Phoebe Jones, a Master of Public Health student at Drexel UniversityJust in case you were looking to add one more item to your list of Ways Humanity Threatens Itself, you’ll want to dive right into Martin J. Blaser’s Missing Microbes, out this month from Henry Holt and Co. As if it were not enough that overuse of antibiotics increases resistance to potentially deadly pathogens, Blaser gives us a new reason to worry: the destruction of helpful microbes that have been living inside humans for 100,000-plus years. By forming a part of the fragile ecosystem that allows our bodies to function smoothly, these microorganisms may be more critical than experts once thought.
Blaser argues that today’s medical practices—particularly the overuse of antibiotics and Cesarean sections—are destroying the “microbiome,”the set of living microorganisms, including bacteria, within us that fosters human health.
Why should we care?
Ethicist Bernard Rollin: 'This Ain't Agriculture: How Industrial Agriculture Hurts Animals and the Public's Health'
Michael Yudell, PhD, MPH, Associate Professor, Drexel University School of Public Health
There are few issues in the public sector today that affect us all in the way that industrial animal agriculture does. We all eat, and almost all of the food we consume is produced by this system. Not only aren’t most of us aware of the nature of the system that provides us with our food sources (for most Americans, it is as if food appears magically on our plates every day), but most of us certainly aren’t aware of the impact that the system has on the public’s health. From the pesticides that impact us and our environment, to the concentrated animal feeding operations (CAFO) that house many of the animals we eat, to the overuse of antibiotics throughout agriculture, our health and environment is ever at risk.
On Tuesday, renowned philosopher and ethicist Dr. Bernard Rollin from Colorado State University will be giving a lecture at the Academy of Natural Sciences on the history, ethics and public health impact of industrial animal agriculture. Dr. Rollin's free public lecture, which begins at 6 p.m., is entitled "This Ain't Agriculture: How Industrial Agriculture Hurts Animals and the Public's Health." The talk will examine the impact of industrial animal agriculture on animals, humans, and the environment, and proposes ways to improve this system and make it more sustainable. The event is co-sponsored by the Program for Public Health Ethics & History at the Drexel University School of Public Health (I am director of this program), the Center for Science, Technology and Society at Drexel, and the Academy of Natural Sciences.
Dr. Rollin is an expert in this area and has worked closely with both government and corporate interests with the goal of improving the current agricultural system. His 1982 book, Animal Rights and Human Morality, now in its third edition, is a classic in the field, and he has authored over 500 papers and 17 books, the most recent of which is the autobiographical Putting the Horse Before Descartes: My Life's Work on Behalf of Animals. Most recently, he served on the Pew National Commission on Industrial Farm Animal Production, which in 2008 released a series of landmark reports on the public health, environmental, social and animal welfare issues implicated in industrial animal agriculture.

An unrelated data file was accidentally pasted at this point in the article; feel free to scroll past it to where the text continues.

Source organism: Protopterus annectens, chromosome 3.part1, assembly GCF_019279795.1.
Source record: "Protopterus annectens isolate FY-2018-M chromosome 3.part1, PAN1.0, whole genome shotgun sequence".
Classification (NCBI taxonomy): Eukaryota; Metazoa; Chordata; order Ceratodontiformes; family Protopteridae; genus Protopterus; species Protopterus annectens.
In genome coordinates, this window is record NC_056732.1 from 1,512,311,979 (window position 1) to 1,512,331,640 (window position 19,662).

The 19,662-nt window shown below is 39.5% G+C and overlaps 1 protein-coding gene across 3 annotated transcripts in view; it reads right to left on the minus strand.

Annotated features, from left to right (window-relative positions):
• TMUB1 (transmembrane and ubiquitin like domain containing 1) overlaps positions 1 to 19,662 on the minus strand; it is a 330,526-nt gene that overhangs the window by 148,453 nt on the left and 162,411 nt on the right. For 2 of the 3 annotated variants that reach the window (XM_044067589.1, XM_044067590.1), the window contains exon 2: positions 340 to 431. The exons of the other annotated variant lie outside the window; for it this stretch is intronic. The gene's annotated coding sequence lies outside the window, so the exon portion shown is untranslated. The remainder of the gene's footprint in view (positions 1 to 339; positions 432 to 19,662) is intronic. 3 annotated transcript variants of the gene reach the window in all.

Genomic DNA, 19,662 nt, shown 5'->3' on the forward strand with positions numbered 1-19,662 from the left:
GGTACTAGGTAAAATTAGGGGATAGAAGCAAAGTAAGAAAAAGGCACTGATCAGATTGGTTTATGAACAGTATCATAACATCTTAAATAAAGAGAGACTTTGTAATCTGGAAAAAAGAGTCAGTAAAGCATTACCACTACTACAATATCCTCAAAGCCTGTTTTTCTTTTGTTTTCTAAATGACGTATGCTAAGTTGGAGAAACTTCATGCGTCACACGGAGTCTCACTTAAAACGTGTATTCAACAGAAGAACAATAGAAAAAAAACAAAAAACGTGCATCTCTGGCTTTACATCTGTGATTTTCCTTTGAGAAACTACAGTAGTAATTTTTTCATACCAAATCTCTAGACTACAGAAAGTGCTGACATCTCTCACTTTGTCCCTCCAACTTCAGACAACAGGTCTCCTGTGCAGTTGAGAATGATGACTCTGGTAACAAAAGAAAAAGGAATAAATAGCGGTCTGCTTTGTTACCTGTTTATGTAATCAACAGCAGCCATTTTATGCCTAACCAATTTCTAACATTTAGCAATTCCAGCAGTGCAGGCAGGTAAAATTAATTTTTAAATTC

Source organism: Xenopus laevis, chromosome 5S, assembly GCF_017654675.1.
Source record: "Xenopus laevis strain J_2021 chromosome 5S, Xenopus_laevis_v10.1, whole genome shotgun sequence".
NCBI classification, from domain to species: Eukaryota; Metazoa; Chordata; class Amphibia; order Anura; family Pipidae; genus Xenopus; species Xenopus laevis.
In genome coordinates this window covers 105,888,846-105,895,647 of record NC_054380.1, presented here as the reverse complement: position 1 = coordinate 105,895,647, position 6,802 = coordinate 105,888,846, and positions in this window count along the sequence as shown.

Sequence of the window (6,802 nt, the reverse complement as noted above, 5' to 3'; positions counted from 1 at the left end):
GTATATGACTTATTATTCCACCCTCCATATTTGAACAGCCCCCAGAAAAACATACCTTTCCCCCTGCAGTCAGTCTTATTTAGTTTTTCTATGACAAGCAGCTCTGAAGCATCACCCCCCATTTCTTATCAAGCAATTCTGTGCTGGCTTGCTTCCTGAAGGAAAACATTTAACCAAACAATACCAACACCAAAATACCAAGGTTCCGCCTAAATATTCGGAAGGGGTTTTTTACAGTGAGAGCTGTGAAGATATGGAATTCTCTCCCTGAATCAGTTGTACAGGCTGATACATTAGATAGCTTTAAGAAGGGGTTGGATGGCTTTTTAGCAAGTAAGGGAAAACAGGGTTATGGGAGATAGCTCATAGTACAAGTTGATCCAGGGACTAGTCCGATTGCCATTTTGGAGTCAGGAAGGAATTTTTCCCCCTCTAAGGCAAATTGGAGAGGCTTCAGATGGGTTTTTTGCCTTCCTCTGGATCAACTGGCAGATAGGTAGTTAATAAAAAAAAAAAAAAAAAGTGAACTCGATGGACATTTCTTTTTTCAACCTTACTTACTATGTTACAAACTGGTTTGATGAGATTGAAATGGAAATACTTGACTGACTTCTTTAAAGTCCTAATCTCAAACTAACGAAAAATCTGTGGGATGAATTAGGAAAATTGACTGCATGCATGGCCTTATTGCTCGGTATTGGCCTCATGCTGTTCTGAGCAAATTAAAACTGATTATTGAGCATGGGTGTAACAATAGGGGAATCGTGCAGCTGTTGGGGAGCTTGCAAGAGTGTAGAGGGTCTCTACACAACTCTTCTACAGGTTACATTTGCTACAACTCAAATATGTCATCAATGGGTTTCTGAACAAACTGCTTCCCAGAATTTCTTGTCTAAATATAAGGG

Janet Golden, PhD, Professor of history, Rutgers University-CamdenAhhh, the quest for the perfect weight loss diet—the one that lets you eat and shed pounds. With so many Americans obese or overweight, the marketplace is full of diet books and over-the-counter drugs. There’s the Paleo diet —eat meat like a cave man! And the Mediterranean diet —eat vegetables like a peasant! And the grapefruit diet —eat like a Florida farmer!
There used to be more daring choices. Like the tapeworm egg diet. That’s right, a program that told you to swallow tapeworm eggs and lose weight.
In the early 20th century, marketers began selling this program to what were then called “fleshy people” under brand names like “Lard-B-Gone.” Sanitized tapeworm eggs delivered what they promised. You got rid of pounds without exercise, dieting, surgery, or dangerous drugs like arsenic pills, which were once a popular means of weight loss because they allegedly cut the appetite. With the tapeworm diet you swallowed the eggs and the tapeworm did all the work—consuming your meal while living in your digestive tract. Meanwhile, the tapeworm produced and shed millions of eggs in your intestine and grew up to 20 feet long.
Janet Golden, professor of history, Rutgers University-Camden
How do you know that your water is safe to drink, your food safe to eat, and the medical tests performed by your doctor are giving accurate results? What standards do we use? Are they applied across the United States? What will we find when we travel abroad?
To find out, I talked recently with Dr. Leonard Freedman, founding president of the Global Biological Standards Institute. He has more than 30 years of research, management and program development experience in molecular and cell biology, biomedical research and drug discovery in both the private sector and academia. Before starting the institute, Dr. Freedman was vice dean for research and a professor of biochemistry and molecular biology at Jefferson Medical College in Philadelphia.